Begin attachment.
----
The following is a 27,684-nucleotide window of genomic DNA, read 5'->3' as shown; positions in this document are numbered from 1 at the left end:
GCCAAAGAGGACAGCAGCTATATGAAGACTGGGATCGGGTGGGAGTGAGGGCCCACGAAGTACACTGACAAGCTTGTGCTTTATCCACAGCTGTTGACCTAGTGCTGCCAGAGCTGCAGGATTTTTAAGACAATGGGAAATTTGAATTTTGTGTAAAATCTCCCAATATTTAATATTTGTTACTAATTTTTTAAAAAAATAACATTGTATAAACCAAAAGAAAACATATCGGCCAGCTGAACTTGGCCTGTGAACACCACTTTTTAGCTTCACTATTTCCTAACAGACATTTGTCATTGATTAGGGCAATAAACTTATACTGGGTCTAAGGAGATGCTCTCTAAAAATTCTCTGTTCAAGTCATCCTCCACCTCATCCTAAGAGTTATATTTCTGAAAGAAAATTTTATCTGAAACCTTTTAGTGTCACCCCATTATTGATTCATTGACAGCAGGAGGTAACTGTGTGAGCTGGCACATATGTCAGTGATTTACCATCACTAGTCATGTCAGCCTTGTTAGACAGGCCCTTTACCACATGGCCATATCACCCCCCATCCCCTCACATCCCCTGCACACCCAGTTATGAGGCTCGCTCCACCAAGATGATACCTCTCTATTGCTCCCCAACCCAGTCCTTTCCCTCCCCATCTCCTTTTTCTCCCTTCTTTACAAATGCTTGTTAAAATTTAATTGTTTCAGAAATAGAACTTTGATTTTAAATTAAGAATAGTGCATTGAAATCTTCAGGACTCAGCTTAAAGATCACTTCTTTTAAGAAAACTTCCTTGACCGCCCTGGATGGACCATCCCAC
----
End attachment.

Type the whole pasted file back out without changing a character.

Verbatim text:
The following is a 27,684-nucleotide window of genomic DNA, read 5'->3' as shown; positions in this document are numbered from 1 at the left end:
GCCAAAGAGGACAGCAGCTATATGAAGACTGGGATCGGGTGGGAGTGAGGGCCCACGAAGTACACTGACAAGCTTGTGCTTTATCCACAGCTGTTGACCTAGTGCTGCCAGAGCTGCAGGATTTTTAAGACAATGGGAAATTTGAATTTTGTGTAAAATCTCCCAATATTTAATATTTGTTACTAATTTTTTAAAAAAATAACATTGTATAAACCAAAAGAAAACATATCGGCCAGCTGAACTTGGCCTGTGAACACCACTTTTTAGCTTCACTATTTCCTAACAGACATTTGTCATTGATTAGGGCAATAAACTTATACTGGGTCTAAGGAGATGCTCTCTAAAAATTCTCTGTTCAAGTCATCCTCCACCTCATCCTAAGAGTTATATTTCTGAAAGAAAATTTTATCTGAAACCTTTTAGTGTCACCCCATTATTGATTCATTGACAGCAGGAGGTAACTGTGTGAGCTGGCACATATGTCAGTGATTTACCATCACTAGTCATGTCAGCCTTGTTAGACAGGCCCTTTACCACATGGCCATATCACCCCCCATCCCCTCACATCCCCTGCACACCCAGTTATGAGGCTCGCTCCACCAAGATGATACCTCTCTATTGCTCCCCAACCCAGTCCTTTCCCTCCCCATCTCCTTTTTCTCCCTTCTTTACAAATGCTTGTTAAAATTTAATTGTTTCAGAAATAGAACTTTGATTTTAAATTAAGAATAGTGCATTGAAATCTTCAGGACTCAGCTTAAAGATCACTTCTTTTAAGAAAACTTCCTTGACCGCCCTGGATGGACCATCCCAC